Assembly Republican Leader Conway Calls for Audit to Examine Training Requirements, Investigative Practices and Rampant Overtime by Office of Protective Services

Posted: July 11, 2012 in California Politics
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From the California State Assembly Republican Caucus:

Prompted by a recent series of investigative articles by California Watch, Assembly Republican Leader Connie Conway, of Tulare, today sent a letter to the Joint Legislative Audit Committee requesting an audit into the Office of Protective Services, the law enforcement agency under the Department of Developmental Services.

“This police force has jurisdiction over state facilities that care for some of California’s most vulnerable residents and I am troubled by some of the issues that the articles have uncovered including lack of appropriate law enforcement training, delayed investigations into suspicious patient deaths and excessive overtime pay,” said Conway.

Conway requested an audit into the practices of the Office of Protective Services including:

  • Training requirements for officers and management staff. According to press accounts, upper management often have less law enforcement experience than the officers under their supervision.  In addition, there are questions as to whether managers have undergone legally-required training by the Commission on Peace Officer Standards and Training. These practices continue despite the findings of a 2002 Department of Justice audit suggesting the department should “recruit and hire a highly qualified  law enforcement candidate” for police chief.
  • Protocols for criminal investigations at developmental centers and how those practices compare with other state and local law enforcement. Published news reports allege that death investigations at state facilities began more than 24 hours after the initial incidents, which could compromise evidence at the scenes. In some instances, the Office of Protocol Services is not notified of potential criminal incidents, including abuse of patients, until days after they occurred.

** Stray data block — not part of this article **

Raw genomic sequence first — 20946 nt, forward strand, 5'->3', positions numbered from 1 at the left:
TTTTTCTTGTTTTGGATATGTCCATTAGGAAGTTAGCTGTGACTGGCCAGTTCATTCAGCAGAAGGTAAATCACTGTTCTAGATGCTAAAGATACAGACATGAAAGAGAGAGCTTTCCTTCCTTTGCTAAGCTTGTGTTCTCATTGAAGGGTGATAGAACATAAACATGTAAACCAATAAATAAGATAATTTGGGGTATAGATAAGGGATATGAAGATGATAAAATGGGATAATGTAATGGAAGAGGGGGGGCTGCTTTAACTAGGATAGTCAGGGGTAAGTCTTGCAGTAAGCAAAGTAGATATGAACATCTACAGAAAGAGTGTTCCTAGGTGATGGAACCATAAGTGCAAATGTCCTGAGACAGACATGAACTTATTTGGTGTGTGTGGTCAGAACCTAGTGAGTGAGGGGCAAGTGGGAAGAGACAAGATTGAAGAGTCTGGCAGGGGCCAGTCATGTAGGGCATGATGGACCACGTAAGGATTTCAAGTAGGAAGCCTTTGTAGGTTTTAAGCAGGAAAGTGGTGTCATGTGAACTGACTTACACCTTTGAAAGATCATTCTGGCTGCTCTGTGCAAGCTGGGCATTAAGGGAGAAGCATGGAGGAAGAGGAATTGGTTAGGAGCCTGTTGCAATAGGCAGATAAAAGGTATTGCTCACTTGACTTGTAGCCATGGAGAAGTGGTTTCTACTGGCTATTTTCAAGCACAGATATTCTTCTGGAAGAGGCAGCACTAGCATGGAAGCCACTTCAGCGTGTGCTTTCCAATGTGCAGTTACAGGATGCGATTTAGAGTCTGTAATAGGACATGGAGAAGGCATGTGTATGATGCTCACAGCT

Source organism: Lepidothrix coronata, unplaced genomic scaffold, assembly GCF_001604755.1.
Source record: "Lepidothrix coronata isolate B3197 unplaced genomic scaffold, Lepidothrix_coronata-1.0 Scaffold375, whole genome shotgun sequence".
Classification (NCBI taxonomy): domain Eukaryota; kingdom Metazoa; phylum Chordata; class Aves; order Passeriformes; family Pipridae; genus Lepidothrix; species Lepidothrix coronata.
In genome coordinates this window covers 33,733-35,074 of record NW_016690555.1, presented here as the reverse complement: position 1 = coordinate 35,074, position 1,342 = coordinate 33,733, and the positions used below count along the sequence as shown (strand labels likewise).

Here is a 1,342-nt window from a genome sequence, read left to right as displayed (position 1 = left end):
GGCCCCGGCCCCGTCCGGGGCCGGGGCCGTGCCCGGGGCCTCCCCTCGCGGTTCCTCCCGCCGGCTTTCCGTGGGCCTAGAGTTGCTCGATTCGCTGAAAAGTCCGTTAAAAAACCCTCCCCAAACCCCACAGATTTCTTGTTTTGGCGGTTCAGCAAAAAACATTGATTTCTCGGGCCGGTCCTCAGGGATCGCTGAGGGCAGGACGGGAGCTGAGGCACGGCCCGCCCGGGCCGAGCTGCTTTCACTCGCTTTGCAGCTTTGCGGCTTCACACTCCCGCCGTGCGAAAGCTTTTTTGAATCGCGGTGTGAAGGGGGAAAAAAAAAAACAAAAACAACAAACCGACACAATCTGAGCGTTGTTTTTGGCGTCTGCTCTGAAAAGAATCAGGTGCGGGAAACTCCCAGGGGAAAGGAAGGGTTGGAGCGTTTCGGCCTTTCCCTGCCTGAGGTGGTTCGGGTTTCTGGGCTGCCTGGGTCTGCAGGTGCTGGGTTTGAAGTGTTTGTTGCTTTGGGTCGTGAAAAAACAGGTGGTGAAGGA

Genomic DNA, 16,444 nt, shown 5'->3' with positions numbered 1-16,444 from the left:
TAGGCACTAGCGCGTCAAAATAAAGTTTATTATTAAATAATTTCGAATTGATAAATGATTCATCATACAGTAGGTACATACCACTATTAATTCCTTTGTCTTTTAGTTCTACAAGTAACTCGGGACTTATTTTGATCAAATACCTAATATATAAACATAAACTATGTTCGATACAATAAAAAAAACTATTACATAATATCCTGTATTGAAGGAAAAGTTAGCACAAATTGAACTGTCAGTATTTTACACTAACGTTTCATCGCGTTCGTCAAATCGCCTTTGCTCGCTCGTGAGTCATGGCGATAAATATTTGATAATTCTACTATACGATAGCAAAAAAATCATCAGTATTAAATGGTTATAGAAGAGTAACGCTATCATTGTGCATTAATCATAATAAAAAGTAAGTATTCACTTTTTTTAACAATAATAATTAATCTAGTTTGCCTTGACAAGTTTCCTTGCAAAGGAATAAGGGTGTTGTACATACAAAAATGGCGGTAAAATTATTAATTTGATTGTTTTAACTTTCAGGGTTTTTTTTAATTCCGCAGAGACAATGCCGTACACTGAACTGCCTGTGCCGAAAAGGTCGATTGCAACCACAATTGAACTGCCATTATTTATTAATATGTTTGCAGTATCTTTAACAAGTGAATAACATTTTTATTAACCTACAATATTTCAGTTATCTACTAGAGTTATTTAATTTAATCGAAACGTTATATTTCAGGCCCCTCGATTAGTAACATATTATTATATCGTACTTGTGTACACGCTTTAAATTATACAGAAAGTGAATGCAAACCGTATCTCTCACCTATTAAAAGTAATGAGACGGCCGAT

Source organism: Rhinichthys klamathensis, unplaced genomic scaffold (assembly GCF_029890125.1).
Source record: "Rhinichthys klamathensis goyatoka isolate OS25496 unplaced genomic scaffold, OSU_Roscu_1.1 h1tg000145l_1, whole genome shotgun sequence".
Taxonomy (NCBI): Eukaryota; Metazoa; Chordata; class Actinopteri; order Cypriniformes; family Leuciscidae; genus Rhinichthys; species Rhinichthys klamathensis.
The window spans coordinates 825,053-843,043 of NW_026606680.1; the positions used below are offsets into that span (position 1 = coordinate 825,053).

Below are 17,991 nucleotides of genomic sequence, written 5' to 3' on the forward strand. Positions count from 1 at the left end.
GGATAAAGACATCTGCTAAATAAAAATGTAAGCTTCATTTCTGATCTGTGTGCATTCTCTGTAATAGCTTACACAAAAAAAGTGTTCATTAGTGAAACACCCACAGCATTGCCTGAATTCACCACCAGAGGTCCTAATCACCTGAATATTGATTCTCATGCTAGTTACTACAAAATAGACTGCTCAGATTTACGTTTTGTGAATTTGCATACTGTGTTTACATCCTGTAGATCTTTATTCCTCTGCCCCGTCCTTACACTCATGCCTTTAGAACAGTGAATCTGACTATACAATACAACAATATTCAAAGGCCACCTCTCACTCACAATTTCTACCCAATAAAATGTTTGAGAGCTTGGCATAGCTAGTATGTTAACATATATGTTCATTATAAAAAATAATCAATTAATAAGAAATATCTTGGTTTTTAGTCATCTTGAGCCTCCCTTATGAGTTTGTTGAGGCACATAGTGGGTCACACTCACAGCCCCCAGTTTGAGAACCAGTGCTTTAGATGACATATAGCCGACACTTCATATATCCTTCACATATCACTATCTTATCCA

• Staffing issues resulting in rampant overtime pay. California Watch compared overtime of California’s other law enforcement agencies and found that the Office of Protective Services had a significantly higher proportion of overtime.  Some officers have been able to earn more from overtime pay than from their base salaries.  There have been allegations that some officers were paid for hours when they were not on the job or after state-run facilities had shut down.

“Public safety is one of government’s highest priorities, but we must be efficient with our limited tax dollars.  Particularly at a time when the state is reducing health and human services, we must be mindful that our resources are maximized to serve residents truly in need and not for bureaucratic overhead,” said Conway.

On August 7, the Joint Legislative Audit Committee will hold a hearing to consider this audit request.

Click here for the full text of the letter and click here for the attachment referenced in the letter.


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